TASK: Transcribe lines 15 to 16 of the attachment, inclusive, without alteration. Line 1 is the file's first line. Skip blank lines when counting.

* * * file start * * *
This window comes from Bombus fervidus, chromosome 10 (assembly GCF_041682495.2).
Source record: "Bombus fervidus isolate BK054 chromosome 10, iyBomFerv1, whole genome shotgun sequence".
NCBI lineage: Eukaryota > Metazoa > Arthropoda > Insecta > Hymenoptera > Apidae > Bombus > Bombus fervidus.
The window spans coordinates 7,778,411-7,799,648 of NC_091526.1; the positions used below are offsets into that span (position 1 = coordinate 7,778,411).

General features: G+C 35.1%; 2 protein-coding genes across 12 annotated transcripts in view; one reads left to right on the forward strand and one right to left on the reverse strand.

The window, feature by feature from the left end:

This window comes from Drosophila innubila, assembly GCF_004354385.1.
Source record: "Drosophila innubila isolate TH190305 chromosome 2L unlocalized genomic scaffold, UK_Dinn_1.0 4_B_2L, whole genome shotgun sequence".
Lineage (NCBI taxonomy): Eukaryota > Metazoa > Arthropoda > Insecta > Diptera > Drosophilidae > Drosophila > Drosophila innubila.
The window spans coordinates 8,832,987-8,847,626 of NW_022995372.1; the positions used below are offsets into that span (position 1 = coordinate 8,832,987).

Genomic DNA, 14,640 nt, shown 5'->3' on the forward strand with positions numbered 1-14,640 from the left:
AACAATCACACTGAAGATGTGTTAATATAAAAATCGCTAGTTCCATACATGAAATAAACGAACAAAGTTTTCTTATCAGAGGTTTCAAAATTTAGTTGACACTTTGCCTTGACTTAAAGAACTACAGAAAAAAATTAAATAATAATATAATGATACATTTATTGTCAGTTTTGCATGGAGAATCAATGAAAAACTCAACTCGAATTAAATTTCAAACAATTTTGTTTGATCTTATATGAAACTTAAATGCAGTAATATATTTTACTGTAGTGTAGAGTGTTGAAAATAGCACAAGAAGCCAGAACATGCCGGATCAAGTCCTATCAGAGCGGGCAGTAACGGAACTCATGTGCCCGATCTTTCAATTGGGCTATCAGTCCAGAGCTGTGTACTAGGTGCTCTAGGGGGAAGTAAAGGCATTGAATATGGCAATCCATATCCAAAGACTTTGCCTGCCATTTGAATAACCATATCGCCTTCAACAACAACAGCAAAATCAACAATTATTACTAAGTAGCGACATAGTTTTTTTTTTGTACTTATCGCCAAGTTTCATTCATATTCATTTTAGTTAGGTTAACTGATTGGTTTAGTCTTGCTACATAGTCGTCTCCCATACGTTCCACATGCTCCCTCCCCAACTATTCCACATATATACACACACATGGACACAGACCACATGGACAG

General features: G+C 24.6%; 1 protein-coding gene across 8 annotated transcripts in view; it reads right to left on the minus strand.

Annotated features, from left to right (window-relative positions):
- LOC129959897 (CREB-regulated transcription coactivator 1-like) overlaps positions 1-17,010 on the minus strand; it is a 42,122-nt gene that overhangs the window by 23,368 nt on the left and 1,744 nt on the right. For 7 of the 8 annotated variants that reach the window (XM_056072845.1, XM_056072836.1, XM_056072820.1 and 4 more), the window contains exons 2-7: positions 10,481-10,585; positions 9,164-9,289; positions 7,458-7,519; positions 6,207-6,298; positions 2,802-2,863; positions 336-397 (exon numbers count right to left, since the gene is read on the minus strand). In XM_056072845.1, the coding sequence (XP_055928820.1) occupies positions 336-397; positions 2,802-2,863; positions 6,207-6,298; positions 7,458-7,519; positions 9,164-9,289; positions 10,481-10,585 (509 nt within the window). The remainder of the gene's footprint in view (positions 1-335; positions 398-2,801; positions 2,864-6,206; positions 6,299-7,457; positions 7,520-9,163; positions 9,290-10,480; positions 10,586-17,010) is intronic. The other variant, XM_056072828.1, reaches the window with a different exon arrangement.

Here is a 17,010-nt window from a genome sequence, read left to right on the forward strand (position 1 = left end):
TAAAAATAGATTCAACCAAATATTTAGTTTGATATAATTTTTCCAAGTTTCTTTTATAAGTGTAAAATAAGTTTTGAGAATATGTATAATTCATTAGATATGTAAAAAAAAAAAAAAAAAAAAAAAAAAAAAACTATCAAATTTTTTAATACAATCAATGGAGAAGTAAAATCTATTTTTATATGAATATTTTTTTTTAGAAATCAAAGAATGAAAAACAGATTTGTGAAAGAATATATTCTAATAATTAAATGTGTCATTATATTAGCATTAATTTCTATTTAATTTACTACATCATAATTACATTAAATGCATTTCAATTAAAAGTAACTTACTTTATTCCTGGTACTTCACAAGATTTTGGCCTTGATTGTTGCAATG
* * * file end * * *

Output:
- LOC129959897 (CREB-regulated transcription coactivator 1-like) overlaps positions 1-17,010 on the minus strand; it is a 42,122-nt gene that overhangs the window by 23,368 nt on the left and 1,744 nt on the right. For 7 of the 8 annotated variants that reach the window (XM_056072845.1, XM_056072836.1, XM_056072820.1 and 4 more), the window contains exons 2-7: positions 10,481-10,585; positions 9,164-9,289; positions 7,458-7,519; positions 6,207-6,298; positions 2,802-2,863; positions 336-397 (exon numbers count right to left, since the gene is read on the minus strand). In XM_056072845.1, the coding sequence (XP_055928820.1) occupies positions 336-397; positions 2,802-2,863; positions 6,207-6,298; positions 7,458-7,519; positions 9,164-9,289; positions 10,481-10,585 (509 nt within the window). The remainder of the gene's footprint in view (positions 1-335; positions 398-2,801; positions 2,864-6,206; positions 6,299-7,457; positions 7,520-9,163; positions 9,290-10,480; positions 10,586-17,010) is intronic. The other variant, XM_056072828.1, reaches the window with a different exon arrangement.

Here is a 17,010-nt window from a genome sequence, read left to right on the forward strand (position 1 = left end):